Toward a Causal Interpretation from Observational Data: A New Bayesian Networks Method for Structural Models with Latent Variables
Information Systems Research Vol. 21, No. 2, June 2010, pp. 365–391, ISSN1047-7047, EISSN1526-5536 10 2102 0365
27 Pages Posted: 20 Dec 2013
Date Written: October 25, 2006
Because a fundamental attribute of a good theory is causality, the information systems (IS) literature has strived to infer causality from empirical data, typically seeking causal interpretations from longitudinal, experimental, and panel data that include time precedence. However, such data are not always obtainable and observational (cross-sectional, nonexperimental) data are often the only data available. To infer causality from observational data that are common in empirical IS research, this study develops a new data analysis method that integrates the Bayesian networks (BN) and structural equation modeling (SEM) literatures.
Similar to SEM techniques (e.g., LISREL and PLS), the proposed Bayesian networks for latent variables (BN-LV) method tests both the measurement model and the structural model. The method operates in two stages: First, it inductively identifies the most likely LVs from measurement items without prespecifying a measurement model. Second, it compares all the possible structural models among the identified LVs in an exploratory (automated) fashion and it discovers the most likely causal structure. By exploring the causal structural model that is not restricted to linear relationships, BN-LV contributes to the empirical IS literature by overcoming three SEM limitations (Lee, B., A. Barua, A. B. Whinston. 1997. Discovery and representation of causal relationships in MIS research: A methodological framework. MIS Quart. 21(1) 109–136) — lack of causality inference, restrictive model structure, and lack of nonlinearities. Moreover, BN-LV extends the BN literature by (1) overcoming the problem of latent variable identification using observed (raw) measurement items as the only inputs, and (2) enabling the use of ordinal and discrete (Likert-type) data, which are commonly used in empirical IS studies.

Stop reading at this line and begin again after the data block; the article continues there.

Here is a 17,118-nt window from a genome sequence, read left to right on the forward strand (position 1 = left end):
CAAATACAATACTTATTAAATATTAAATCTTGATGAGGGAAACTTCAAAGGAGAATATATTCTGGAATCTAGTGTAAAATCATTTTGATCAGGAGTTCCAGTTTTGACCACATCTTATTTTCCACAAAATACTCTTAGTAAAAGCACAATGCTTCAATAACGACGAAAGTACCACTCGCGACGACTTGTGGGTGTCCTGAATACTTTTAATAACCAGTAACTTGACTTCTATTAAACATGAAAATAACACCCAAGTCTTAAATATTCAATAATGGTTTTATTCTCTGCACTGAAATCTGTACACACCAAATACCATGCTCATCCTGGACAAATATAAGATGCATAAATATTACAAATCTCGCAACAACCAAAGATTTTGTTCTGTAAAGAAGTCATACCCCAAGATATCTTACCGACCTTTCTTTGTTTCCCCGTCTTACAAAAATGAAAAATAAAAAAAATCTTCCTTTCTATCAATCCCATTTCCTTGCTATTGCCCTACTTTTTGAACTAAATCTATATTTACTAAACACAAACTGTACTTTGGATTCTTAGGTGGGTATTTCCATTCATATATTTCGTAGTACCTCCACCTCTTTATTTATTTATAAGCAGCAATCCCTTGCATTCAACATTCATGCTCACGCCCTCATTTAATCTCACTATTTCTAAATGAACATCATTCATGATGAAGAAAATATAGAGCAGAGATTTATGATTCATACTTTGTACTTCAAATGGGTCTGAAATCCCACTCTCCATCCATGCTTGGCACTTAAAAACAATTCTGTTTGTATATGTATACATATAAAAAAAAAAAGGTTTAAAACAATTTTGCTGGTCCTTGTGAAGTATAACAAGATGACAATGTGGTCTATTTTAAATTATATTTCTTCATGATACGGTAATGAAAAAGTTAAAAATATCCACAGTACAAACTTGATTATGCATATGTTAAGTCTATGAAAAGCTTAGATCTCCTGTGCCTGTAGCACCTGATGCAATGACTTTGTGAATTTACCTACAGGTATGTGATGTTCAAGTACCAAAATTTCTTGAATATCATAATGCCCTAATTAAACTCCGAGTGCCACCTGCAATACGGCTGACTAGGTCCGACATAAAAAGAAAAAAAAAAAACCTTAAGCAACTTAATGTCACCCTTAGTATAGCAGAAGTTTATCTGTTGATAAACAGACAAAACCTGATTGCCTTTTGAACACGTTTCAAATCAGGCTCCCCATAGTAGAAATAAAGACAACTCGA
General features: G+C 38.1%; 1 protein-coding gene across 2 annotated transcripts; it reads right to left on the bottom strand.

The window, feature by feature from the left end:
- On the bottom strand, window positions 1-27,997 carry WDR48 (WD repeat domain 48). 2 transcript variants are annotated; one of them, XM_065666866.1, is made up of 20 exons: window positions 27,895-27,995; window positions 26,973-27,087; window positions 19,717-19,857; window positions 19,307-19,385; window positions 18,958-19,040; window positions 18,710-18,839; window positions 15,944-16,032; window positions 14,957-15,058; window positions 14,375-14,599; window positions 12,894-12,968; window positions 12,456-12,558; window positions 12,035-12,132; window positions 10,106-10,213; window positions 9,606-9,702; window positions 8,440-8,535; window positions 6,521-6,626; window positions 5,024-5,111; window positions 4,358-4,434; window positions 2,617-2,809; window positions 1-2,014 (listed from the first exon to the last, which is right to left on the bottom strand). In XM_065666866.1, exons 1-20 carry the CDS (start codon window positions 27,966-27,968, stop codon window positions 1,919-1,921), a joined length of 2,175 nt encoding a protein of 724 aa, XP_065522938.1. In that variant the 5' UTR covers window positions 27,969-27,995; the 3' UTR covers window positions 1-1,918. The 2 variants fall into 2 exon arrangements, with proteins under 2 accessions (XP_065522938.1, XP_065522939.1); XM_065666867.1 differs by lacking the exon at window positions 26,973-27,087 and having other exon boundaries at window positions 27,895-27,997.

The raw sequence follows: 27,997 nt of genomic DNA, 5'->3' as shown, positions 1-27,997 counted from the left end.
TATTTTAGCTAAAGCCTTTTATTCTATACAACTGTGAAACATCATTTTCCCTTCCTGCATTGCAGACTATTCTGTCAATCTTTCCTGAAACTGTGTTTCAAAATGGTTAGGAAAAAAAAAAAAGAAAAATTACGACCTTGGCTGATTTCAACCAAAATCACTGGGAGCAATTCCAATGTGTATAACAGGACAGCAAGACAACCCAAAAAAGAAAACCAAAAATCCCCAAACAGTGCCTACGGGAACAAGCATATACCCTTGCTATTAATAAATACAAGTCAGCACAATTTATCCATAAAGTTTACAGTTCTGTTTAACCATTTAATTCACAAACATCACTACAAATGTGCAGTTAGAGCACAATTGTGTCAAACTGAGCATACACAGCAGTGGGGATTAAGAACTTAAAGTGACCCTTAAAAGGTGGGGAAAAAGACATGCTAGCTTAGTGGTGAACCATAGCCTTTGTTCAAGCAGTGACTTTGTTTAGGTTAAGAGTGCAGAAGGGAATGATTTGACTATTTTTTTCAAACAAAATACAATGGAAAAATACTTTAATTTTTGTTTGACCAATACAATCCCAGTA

The BN-LV method is first illustrated and tested with actual empirical data to demonstrate how it can help reconcile competing hypotheses in terms of the direction of causality in a structural model. Second, we conduct a comprehensive simulation study to demonstrate the effectiveness of BN-LV compared to existing techniques in the SEM and BN literatures. The advantages of BN-LV in terms of measurement model construction and structural model discovery are discussed.
Keywords: causality; Bayesian networks; structural equation modeling; observational data; Bayesian graphs
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